The plan has been seven years in the making and once complete (possibly around 2027), the new line would go from downtown Portland’s transit mall to Tualatin via Tigard. As proposed, the route would go along Barbur Boulevard until the Barbur Transit Center (at SW Capitol Highway) and then cross over I-5 on a new bridge that would run southwest along the freeway to Tigard before crossing Highway 217 and heading south to Bridgeport.
When the Portland region has built previous light rail lines, new bike lanes followed. The Yellow Line up Interstate got us new (albeit crappy and narrow) bike lanes, and the Orange Line came with an unprecedented investment in bikeways. Throughout planning for the SW Corridor, active transportation advocates have watched closely and sat on advisory committees to make sure the project would result in not just a new high-capacity transit line; but high-capacity bikeways as well. [Read more…]
Buses need dedicated lanes too, so something’s gotta’ give. (Photo: Jonathan Maus)
When the Portland Bureau of Transportation (or any government agency for that matter) doesn’t have the public and/or political will to do something they know needs to be done, they will often create a plan. Once adopted, plans give the agency the foundation of policy and information needed to bolster their case both internally and externally. Such is the case with their Enhanced Transit Corridors Plan, which is now complete and headed to City Council for adoption on June 20th. [Read more…]
How’s your Pedalpalooza going so far? By all accounts the rides have been great with big turnouts and leaders who’ve kept them interesting and fun. Of course we’re just one week in so hopefully you have paced yourself to keep up with all the action.
If you’d rather escape the city, we suggest heading for wine country for the Joyride (by Cycle Oregon) or the Whiskey Run MTB Festival.
And we’d be remiss to not share a special shout-out to Dan and Dave’s Wedding Ride on Saturday. This dynamic duo of bike fun will tie the knot while pedaling around Ladd Circle!
In what they’re calling a “major milestone,” and for the first time since the program began in 2006, the City of Portland has identified and published a list of Safe Routes to School projects that are funded and queued up for construction. [Read more…]
[Publisher’s note: I’m happy to introduce a new column — Adventures in Activism — to highlight more of the vital, in-the-trenches work of grassroots activists. The column will be edited by BikeLoudPDX volunteers Emily Guise and Catie Gould; but they won’t be the only writers. If you’re working to make streets better, please get in touch so we can share your voice. In this first post, Emily and Catie share how they got involved. Stay tuned and thanks for reading. – Jonathan]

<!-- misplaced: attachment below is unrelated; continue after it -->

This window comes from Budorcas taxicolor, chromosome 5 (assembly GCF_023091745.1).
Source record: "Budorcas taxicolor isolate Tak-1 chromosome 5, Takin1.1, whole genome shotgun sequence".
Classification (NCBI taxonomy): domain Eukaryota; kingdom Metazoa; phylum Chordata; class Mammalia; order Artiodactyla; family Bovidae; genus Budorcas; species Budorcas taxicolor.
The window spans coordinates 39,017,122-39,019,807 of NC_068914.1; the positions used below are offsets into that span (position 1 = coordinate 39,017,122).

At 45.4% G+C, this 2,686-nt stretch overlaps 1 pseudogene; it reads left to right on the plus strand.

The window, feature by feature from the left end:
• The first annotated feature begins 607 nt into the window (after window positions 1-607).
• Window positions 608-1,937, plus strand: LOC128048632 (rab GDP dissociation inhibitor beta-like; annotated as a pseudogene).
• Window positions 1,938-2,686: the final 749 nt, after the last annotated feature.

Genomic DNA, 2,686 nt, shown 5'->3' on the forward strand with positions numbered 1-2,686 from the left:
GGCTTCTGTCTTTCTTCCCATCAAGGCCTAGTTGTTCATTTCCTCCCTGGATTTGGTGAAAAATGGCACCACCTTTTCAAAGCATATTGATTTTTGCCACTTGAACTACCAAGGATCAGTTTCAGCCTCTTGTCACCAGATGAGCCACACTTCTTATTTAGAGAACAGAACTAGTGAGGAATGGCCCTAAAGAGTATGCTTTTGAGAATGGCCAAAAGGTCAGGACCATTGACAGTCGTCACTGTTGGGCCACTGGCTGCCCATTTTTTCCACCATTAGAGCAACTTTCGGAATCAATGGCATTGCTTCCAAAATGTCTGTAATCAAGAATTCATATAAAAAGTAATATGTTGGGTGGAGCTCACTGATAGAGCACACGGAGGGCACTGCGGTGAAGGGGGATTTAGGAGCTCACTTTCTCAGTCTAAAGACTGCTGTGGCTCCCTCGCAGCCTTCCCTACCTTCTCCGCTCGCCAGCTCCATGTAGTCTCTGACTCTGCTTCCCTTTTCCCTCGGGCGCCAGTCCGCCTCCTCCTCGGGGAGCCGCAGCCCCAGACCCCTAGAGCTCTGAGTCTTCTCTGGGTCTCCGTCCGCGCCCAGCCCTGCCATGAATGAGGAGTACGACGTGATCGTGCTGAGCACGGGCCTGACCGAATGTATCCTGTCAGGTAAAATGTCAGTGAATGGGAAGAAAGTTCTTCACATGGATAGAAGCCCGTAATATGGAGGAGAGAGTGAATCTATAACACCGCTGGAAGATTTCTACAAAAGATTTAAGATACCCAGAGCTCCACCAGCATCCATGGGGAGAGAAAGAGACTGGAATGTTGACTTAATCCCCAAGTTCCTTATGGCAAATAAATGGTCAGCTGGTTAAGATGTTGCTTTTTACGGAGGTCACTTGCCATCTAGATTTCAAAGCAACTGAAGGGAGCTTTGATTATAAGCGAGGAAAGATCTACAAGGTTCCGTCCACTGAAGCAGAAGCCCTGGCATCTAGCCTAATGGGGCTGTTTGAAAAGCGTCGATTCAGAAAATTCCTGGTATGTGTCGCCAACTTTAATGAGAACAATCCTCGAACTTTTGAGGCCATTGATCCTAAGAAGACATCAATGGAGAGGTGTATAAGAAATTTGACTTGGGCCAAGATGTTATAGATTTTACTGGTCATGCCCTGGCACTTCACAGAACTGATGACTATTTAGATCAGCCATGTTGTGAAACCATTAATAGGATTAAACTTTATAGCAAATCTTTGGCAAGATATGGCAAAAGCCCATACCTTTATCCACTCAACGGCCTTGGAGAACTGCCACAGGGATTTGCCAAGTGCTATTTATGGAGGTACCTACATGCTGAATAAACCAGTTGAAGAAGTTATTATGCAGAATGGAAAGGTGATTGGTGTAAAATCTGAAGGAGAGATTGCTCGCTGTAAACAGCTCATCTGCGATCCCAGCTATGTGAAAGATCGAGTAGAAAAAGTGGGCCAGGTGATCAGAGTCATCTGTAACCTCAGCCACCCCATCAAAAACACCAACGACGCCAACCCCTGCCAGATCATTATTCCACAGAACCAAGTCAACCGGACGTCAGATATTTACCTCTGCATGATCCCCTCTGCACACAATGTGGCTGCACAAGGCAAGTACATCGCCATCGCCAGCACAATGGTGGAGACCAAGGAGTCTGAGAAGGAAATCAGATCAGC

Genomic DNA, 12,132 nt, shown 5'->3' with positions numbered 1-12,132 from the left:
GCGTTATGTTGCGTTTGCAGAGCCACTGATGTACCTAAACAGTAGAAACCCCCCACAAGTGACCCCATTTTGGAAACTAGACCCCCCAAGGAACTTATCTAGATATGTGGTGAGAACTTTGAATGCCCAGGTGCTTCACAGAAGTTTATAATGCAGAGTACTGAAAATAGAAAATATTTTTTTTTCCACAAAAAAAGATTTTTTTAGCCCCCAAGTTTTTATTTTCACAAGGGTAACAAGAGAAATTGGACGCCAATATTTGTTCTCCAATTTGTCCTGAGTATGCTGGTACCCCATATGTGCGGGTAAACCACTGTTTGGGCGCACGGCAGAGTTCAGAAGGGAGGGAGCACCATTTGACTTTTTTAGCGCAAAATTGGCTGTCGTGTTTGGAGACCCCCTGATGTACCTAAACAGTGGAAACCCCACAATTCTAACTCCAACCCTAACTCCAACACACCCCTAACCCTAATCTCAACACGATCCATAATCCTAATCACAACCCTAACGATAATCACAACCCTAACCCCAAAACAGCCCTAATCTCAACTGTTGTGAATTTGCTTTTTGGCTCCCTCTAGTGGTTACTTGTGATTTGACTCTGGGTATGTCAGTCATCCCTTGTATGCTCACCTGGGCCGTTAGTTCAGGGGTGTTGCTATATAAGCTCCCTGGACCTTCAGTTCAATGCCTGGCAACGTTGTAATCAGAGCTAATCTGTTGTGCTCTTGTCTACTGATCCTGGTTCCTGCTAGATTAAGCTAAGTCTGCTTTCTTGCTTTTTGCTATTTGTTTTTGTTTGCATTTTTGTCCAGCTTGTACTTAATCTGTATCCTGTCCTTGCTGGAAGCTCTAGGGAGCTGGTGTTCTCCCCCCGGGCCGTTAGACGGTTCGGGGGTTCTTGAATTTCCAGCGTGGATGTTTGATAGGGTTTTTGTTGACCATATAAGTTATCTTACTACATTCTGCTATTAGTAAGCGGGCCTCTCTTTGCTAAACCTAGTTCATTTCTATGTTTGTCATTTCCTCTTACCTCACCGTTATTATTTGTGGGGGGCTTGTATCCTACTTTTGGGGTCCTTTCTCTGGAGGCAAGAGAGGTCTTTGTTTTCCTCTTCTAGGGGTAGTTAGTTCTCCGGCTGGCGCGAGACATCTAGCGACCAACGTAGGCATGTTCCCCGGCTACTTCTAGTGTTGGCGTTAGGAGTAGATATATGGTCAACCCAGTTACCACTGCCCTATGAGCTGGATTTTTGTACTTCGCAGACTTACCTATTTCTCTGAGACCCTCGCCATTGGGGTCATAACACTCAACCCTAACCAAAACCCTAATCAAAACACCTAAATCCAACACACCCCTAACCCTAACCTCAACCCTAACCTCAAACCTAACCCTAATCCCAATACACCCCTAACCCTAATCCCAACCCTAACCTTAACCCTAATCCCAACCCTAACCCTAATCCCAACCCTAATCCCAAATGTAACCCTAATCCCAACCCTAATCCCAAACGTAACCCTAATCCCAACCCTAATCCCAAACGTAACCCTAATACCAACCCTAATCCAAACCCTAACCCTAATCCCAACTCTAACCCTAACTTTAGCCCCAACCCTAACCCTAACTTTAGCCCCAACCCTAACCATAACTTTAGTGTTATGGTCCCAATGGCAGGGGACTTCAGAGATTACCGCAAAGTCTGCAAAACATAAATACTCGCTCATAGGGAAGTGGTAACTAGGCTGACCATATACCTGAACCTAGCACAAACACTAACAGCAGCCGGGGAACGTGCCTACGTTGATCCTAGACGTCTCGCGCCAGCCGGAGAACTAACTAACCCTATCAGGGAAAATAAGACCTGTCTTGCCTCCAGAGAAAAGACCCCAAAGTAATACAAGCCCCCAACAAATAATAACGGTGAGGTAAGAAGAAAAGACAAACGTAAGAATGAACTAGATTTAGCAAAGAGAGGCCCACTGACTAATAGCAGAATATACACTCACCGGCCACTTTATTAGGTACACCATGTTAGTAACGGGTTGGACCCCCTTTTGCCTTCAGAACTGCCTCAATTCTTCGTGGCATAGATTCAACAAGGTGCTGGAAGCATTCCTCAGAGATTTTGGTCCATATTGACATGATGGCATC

Emily Guise. (Photo: Jonathan Maus)
➤ by Emily Guise
My bike advocacy career started on North Williams Avenue. In 2011, I was living in inner north Portland, had just started a new job downtown, and was going to school in Gresham. I rarely rode during rush-hour before; but now I was part of the pack going in-and-out of the central city. I began to hate my bike commute: people behaved dangerously, traffic was noisy, and I felt scared riding in skinny bike lanes. Riding up Williams was the worst. Its thin bike lane was sandwiched between impatient rush-hour commuters in big SUVs and parked cars whose drivers obliviously flung their doors open. Having to be on high-alert just to get home safely was exhausting. I disliked how angry I felt while biking and I knew I couldn’t continue this way. [Read more…]
People coming together in the streets is a time-honored Portland tradition. (Photo: Jonathan Maus)
Just yards away from the horrific hit-and-run last month, and in a society where we are building walls around each other instead of breaking them down, a group of Portlanders plans to reboot a 50-year-old idea: A free, “inclusive Portland picnic”.
“In the wake of intense discord, we’re gathering to connect,” reads a media alert sent out by organizers. “In recent weeks we’ve seen a spate of incidents that have deeply affected our community, including the shooting of John Elifritz; the suspicious circumstances around PSU student Aaron Salazar’s injuries; the vehicular assault of three women on PSU campus; and just this weekend, the conflict between alt-right and anti-fascist factions.”
The plan is to reclaim one block of SW Montgomery (an idea that really isn’t that radical) street between Broadway and 6th from 11:00 to 1:00 pm today. Organizers say they want to create a positive event. There will be invited guests to “collectively imagine what an inclusive Portland might look like and feel like.” There will also be an open mic. [Read more…]